The red-shouldered hawk is easy to identify with the naked eye thanks to its barred reddish-orange coverts (small feathers lining the base of the wing and tail quills) on its body and wings and the barred black and white flight and tail feathers. This bird falls between the two I’ve already mentioned when it comes to size. When perched it is commonly misidentified as a red-tailed hawk. Its brown head and reddish shoulders resemble its cousin. In flight, the distinguishing markings are more evident. The red-shouldered hawk’s body and wing coverts have a reddish-orange banding and its flight feathers and tail are banded in black and white.
“Accipiter” is the genus name of certan winged predators, and North America’s lagest of these is the northern goshawk, a raptor well-adapted to hunting in woodlands. In body size, the goshawk rivals the red-tailed hawk, but its wings are shorter and rounded at the tips. Hunting small mammals and songbirds in forested areas requires stealth and agility, which comes from this bird’s wing and tail structure. I’m not sure how many, if any, of these hawks are permanent residents of this area — they follow the food which is typically scarce here in winter. But you can glimpse the occasional migrating goshawk this time of year.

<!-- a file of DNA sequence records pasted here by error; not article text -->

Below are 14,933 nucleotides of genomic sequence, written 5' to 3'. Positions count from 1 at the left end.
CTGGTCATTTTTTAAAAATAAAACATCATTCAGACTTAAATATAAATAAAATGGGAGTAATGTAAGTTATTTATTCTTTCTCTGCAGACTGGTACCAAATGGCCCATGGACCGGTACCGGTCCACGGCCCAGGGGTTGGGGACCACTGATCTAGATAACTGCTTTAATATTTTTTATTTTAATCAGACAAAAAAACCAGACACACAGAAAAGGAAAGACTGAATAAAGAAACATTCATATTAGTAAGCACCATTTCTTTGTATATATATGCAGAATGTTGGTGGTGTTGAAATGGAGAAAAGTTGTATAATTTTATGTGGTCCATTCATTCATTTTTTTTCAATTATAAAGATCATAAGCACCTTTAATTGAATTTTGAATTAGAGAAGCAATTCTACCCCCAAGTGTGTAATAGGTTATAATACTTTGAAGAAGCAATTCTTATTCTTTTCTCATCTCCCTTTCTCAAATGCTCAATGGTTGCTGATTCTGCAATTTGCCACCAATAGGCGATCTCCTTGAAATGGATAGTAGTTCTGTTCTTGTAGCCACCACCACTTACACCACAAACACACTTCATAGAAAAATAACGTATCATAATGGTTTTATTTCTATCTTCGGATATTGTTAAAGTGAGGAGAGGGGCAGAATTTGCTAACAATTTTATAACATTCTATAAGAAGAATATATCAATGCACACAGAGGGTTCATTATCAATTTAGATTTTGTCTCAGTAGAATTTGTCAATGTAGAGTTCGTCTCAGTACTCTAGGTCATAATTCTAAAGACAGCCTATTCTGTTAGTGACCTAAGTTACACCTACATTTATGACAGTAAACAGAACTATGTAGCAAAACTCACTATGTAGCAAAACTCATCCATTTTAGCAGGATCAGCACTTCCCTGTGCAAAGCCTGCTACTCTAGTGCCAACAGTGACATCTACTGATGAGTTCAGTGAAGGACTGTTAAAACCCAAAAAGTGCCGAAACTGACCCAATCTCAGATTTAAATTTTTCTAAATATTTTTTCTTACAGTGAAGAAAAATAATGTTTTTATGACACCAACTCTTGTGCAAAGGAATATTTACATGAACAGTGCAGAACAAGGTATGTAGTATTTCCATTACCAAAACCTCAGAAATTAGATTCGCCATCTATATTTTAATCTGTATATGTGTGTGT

Goshawks range from 20 to 26 inches in length and stand out with their yellow legs, orange eyes and very pale supercilium (commonly called the “eyebrow”) that contrasts with the grayish-brown head. Adult birds are grayish brown above and paler underneath with fine grey banding. In flight this bird exhibits a long, broad banded tail that fans out impressively when the animal is soaring. I’ve spotted these birds by this appreciable characteristic and confirmed identification using binoculars.
Moving from the region’s largest accipiter to its smallest, we find, if we’re lucky, the sharp-shinned hawk. I mentioned luck since this bird is hard to spot for many reasons — it’s rarer than the others, quicker, camouflaged in a shadowy cloak and can look almost exactly like its cousin the Cooper’s hawk. Adults average a foot in length with a wingspan of 21 inches. If you’re searching the tree tops for this hawk, look for its dark blue-gray back and wings. To distinguish it from a Cooper’s hawk, examine its head, underbody shape and tail feather uniformity. According to the Cornell Cooperative website, the sharp-shinned hawk can be distinguished by its hooded appearance (its dark head feathers flow down past its nape) as well as its broad chest leading to narrow hips (whereas the Cooper’s hawk’s girth is more uniform throughout). Finally, the sharp-shinned hawk’s tail feathers are all one length, generally speaking, while its cousin’s are varied.
On a good day in mid fall you may spot two or three of these species, with the red-tailed being the most prolific. In fact, there aren’t many places on the East End where you won’t spot a soaring hawk when the sun is at its zenith on a bright day. They are most difficult to find in the woods where their bodies blend with bark and their feather bandings meld with tree branches.
Careful, quiet walking and scouting ahead with binoculars is the only way to catch a napping hawk in the woods. When you do, you’re filled with a great sense of accomplishment.